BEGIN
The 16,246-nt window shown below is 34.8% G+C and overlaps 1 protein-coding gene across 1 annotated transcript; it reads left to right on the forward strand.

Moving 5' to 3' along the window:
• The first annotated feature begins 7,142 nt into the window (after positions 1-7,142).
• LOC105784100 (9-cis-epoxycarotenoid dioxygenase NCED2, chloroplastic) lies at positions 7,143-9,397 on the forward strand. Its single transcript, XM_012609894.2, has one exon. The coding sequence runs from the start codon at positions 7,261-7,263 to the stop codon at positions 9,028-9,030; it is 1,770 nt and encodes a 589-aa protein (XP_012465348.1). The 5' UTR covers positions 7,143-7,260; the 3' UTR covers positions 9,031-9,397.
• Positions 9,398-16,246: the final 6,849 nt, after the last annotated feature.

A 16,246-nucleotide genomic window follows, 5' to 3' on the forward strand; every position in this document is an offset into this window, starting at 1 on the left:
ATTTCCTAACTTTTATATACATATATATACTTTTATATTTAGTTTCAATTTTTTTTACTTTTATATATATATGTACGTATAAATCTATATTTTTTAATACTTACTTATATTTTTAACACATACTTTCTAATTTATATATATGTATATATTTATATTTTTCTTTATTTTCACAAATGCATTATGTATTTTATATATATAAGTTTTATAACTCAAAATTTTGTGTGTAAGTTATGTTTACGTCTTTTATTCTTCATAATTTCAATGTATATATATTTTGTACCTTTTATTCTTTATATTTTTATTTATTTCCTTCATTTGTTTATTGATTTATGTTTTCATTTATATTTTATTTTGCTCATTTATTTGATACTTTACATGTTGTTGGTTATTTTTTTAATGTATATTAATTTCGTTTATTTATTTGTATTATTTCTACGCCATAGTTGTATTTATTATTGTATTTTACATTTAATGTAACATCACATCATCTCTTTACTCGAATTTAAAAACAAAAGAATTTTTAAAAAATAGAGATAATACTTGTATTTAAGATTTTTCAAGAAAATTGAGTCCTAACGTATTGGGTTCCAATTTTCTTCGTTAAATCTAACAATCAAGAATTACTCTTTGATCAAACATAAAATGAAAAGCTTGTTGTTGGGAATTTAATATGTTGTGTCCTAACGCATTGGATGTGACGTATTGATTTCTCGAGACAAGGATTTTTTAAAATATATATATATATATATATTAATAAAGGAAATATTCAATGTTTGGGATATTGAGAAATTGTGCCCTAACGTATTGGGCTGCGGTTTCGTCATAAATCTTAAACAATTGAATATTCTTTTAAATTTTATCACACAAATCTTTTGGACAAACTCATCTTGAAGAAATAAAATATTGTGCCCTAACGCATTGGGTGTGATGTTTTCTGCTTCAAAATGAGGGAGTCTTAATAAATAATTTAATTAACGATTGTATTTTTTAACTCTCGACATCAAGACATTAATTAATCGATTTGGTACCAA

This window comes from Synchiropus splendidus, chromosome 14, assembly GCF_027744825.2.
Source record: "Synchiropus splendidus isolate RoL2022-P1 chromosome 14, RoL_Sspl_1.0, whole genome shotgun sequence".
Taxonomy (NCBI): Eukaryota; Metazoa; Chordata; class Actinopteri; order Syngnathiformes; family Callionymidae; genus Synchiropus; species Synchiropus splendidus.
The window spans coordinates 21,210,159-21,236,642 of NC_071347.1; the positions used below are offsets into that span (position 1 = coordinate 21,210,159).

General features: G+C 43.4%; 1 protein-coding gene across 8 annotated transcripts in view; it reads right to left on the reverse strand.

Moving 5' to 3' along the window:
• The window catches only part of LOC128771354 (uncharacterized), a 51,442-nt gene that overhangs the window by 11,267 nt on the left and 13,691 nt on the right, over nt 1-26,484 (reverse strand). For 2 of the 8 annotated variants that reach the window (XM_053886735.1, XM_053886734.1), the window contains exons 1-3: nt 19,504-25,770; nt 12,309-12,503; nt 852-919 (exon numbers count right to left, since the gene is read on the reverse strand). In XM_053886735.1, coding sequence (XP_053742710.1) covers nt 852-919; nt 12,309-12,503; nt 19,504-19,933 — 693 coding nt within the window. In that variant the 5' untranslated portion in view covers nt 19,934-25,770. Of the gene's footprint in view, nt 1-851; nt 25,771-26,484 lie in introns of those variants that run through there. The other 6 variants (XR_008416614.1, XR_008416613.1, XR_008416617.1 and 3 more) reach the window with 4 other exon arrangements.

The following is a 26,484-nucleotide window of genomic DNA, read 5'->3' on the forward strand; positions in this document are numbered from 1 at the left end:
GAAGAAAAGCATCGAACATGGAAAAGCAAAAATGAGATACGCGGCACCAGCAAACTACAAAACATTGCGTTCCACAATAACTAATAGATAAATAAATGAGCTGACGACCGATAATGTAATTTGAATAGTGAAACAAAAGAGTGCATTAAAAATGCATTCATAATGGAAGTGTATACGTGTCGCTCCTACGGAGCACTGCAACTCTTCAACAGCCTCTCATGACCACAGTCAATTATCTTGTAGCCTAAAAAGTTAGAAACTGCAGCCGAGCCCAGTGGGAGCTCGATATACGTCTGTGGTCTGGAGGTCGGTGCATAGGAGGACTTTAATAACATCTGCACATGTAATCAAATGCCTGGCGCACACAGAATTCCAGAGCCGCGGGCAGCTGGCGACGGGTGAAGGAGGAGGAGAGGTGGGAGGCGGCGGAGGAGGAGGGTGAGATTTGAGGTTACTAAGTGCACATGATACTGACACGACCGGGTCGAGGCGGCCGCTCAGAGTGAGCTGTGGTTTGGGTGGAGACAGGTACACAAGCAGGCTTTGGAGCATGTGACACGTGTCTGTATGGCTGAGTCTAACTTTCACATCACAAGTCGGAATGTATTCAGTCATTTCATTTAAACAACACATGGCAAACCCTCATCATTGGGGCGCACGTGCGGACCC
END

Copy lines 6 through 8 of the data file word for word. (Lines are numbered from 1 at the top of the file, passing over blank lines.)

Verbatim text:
A 16,246-nucleotide genomic window follows, 5' to 3' on the forward strand; every position in this document is an offset into this window, starting at 1 on the left:
ATTTCCTAACTTTTATATACATATATATACTTTTATATTTAGTTTCAATTTTTTTTACTTTTATATATATATGTACGTATAAATCTATATTTTTTAATACTTACTTATATTTTTAACACATACTTTCTAATTTATATATATGTATATATTTATATTTTTCTTTATTTTCACAAATGCATTATGTATTTTATATATATAAGTTTTATAACTCAAAATTTTGTGTGTAAGTTATGTTTACGTCTTTTATTCTTCATAATTTCAATGTATATATATTTTGTACCTTTTATTCTTTATATTTTTATTTATTTCCTTCATTTGTTTATTGATTTATGTTTTCATTTATATTTTATTTTGCTCATTTATTTGATACTTTACATGTTGTTGGTTATTTTTTTAATGTATATTAATTTCGTTTATTTATTTGTATTATTTCTACGCCATAGTTGTATTTATTATTGTATTTTACATTTAATGTAACATCACATCATCTCTTTACTCGAATTTAAAAACAAAAGAATTTTTAAAAAATAGAGATAATACTTGTATTTAAGATTTTTCAAGAAAATTGAGTCCTAACGTATTGGGTTCCAATTTTCTTCGTTAAATCTAACAATCAAGAATTACTCTTTGATCAAACATAAAATGAAAAGCTTGTTGTTGGGAATTTAATATGTTGTGTCCTAACGCATTGGATGTGACGTATTGATTTCTCGAGACAAGGATTTTTTAAAATATATATATATATATATATTAATAAAGGAAATATTCAATGTTTGGGATATTGAGAAATTGTGCCCTAACGTATTGGGCTGCGGTTTCGTCATAAATCTTAAACAATTGAATATTCTTTTAAATTTTATCACACAAATCTTTTGGACAAACTCATCTTGAAGAAATAAAATATTGTGCCCTAACGCATTGGGTGTGATGTTTTCTGCTTCAAAATGAGGGAGTCTTAATAAATAATTTAATTAACGATTGTATTTTTTAACTCTCGACATCAAGACATTAATTAATCGATTTGGTACCAA

This window comes from Synchiropus splendidus, chromosome 14, assembly GCF_027744825.2.